CENTRAL POINT — A Central Point man has signed on to a one-year pilot project this summer to determine whether running a commercial jet boat operation out of TouVelle State Park for interpretive boat trips along the Rogue River is a good long-term fit for the park and the company.
Taylor Grimes, the manager of Rogue Jet Boat Adventures, on Monday signed an Oregon State Parks Department contract which, when signed by state parks officials, would allow him to operate out of a portion of the park off Table Rock Road to run up to four trips daily with a maximum of 10 patrons each through October, according to a draft of the contract.
The contract also allows Grimes to install a temporary gangplank for passengers boarding and leaving his jet boat and build a temporary 16-by-8-foot structure to serve as a customer check-in, staging and souvenir shop immediately east of the Table Rock Road bridge on the park's upper section, according to the contract.
In exchange, Grimes would pay the Parks Department 3 percent of his gross receipts on trips he advertises for $49 for adults and $39 for children. The tours are described in the draft as recreational and educational, focusing on the history of the Table Rocks area as well as early settler and Native American history.
Grimes has been running such trips along the upper Rogue the past four years, operating out of private boat ramps the first two years.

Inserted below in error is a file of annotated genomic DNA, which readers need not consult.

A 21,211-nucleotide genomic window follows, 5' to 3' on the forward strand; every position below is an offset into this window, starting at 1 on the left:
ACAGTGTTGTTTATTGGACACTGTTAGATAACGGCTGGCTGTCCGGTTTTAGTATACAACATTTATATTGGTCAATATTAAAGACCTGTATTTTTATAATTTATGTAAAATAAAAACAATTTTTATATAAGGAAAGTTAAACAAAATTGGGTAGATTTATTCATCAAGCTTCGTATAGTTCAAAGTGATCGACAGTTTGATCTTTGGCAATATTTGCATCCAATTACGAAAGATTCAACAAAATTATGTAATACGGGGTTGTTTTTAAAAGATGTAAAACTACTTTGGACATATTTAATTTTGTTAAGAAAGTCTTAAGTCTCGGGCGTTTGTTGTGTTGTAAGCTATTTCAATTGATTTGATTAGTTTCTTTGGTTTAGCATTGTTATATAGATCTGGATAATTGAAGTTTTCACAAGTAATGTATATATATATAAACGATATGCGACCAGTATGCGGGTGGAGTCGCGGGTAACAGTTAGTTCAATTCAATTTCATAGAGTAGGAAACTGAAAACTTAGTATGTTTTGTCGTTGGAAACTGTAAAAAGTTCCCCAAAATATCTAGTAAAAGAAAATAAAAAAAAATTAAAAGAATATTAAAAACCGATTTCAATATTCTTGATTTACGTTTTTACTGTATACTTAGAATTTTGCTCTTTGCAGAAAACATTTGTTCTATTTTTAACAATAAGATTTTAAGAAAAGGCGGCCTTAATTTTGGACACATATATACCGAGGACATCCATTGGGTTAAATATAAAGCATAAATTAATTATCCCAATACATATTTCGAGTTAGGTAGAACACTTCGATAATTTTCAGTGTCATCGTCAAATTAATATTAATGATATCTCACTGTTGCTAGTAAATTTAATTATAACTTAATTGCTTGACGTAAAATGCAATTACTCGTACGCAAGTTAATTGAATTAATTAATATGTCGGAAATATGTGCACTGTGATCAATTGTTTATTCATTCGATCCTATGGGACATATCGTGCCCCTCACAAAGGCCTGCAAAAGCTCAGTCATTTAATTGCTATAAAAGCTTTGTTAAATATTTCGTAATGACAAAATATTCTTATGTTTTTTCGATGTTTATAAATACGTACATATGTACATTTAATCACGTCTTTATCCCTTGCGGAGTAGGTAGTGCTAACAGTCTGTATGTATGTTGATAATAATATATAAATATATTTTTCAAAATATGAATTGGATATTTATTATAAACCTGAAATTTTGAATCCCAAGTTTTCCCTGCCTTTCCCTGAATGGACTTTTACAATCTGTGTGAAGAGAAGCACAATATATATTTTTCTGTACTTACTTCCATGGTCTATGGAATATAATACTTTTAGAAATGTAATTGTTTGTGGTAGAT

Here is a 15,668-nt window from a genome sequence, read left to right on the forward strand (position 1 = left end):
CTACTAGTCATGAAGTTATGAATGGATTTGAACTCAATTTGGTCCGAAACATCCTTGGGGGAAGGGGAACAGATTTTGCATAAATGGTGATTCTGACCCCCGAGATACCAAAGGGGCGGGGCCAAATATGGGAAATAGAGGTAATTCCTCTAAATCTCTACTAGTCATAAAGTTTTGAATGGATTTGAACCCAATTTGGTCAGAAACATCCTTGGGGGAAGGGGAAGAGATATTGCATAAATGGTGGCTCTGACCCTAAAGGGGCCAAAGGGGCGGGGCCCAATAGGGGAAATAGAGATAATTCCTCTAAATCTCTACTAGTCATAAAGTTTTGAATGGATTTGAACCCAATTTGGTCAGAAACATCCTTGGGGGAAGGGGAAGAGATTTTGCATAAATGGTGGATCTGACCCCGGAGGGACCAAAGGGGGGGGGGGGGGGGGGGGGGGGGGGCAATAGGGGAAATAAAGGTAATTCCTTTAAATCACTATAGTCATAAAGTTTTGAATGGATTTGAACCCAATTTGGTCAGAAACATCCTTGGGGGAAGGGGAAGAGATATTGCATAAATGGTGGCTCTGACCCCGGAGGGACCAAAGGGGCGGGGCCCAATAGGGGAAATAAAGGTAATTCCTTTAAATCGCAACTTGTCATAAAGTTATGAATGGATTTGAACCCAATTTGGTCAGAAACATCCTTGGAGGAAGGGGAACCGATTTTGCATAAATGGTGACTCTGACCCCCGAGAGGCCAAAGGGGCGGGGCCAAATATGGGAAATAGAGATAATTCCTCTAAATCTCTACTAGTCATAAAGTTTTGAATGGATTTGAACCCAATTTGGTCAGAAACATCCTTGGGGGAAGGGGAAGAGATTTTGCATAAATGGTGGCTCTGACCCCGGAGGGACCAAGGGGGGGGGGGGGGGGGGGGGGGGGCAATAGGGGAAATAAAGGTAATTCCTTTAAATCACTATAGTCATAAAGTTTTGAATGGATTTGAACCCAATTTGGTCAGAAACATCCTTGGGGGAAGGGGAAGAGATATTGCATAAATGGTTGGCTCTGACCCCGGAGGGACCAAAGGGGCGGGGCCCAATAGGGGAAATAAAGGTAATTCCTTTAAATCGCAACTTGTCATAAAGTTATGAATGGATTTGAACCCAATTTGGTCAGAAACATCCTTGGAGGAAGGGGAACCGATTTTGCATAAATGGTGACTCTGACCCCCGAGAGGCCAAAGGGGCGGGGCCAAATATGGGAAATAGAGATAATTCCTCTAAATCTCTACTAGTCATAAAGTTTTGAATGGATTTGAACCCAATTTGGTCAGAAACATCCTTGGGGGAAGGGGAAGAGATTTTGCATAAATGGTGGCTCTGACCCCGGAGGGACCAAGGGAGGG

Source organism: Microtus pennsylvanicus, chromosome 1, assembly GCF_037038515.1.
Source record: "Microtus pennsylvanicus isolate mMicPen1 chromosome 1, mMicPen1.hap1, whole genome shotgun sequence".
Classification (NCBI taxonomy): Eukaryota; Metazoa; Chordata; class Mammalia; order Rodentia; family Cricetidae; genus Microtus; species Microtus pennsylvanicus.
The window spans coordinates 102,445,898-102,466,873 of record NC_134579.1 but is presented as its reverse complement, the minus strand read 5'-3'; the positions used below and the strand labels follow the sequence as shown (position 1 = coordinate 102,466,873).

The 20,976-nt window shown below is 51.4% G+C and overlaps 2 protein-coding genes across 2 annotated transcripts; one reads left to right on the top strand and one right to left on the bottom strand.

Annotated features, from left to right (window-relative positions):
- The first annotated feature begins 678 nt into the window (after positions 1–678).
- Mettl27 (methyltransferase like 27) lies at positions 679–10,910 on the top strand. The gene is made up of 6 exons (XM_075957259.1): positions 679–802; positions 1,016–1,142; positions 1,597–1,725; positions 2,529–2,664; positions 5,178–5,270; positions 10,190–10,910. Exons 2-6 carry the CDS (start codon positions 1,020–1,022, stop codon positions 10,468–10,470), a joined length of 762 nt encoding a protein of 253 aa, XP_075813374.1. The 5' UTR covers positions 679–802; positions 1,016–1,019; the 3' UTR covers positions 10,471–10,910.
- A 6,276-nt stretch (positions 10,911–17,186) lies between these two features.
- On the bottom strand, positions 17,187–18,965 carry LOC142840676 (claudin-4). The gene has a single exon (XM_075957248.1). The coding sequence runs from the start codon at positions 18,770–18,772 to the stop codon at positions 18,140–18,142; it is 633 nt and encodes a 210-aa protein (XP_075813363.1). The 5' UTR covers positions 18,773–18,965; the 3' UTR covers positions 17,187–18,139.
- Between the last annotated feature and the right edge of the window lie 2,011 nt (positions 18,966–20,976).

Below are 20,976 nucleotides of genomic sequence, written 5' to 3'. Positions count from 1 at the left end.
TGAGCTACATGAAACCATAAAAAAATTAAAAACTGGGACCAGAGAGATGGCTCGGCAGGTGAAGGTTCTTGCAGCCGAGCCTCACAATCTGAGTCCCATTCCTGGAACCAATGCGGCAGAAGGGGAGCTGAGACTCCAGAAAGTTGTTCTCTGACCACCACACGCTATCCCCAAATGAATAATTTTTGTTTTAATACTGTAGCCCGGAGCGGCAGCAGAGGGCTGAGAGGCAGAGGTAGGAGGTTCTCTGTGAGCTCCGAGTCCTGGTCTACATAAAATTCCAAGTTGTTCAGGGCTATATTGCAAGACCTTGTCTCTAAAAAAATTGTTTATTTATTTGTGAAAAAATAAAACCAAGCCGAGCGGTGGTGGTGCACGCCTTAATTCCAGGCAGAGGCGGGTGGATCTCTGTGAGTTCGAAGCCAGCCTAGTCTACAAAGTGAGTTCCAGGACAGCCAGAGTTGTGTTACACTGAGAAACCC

Grimes, 45, had a conditional use permit to operate last summer out of TouVelle, and that CUP was extended earlier this month so he could begin running trips last week. He wants to use TouVelle as a long-term location for running his trips and he believes his operation fits well within the park's scope.
"It just makes sense," Grimes said. "The state parks' mission is history and discovery. That's our mission: to teach. It seems to fit really well."
The contract would expire in October, and state parks would use the time to collect comments on how well the operation meshes with other uses and facilities at TouVelle.
State parks officials ask that comments be sent to firstname.lastname@example.org.
Some riverside landowners have voiced concerns about Grimes' impacts on Rogue riparian vegetation and the safety of Grimes' operating in stretches populated by wading anglers, driftboaters and rafters.
Greg Layton, who lives near Rattlesnake Rapids, which is the upper end of the roughly 30-mile stretch where Grimes operates, says the tour boat is the largest boat with the largest motor to navigate that stretch.
"He stops in front of my place, gives some talk, then puts the hammer down and puts up a big wake," Layton said. "My neighbors and I are concerned about erosion."
Layton also said he worries the upper Rogue could turn into a smaller version of the middle Rogue stretch where Hellgate Jet Boat Excursions runs its trips.
Because of the nature of the upper Rogue, Grimes said he could never operate a boat rated for more than 16 people. The current boat has a maximum capacity of 10 passengers.
"It's not like we're taking a 747 out there like Hellgate," Grimes said.
Grimes said he believes his operation fits well in the stretch between Rattlesnake Rapids and the old Gold Ray Dam, which includes some of the more historic and undeveloped parts of the Upper Rogue.
"It's a multi-use river," he said. "That area is a jewel. The way people can experience that jewel is in our boat."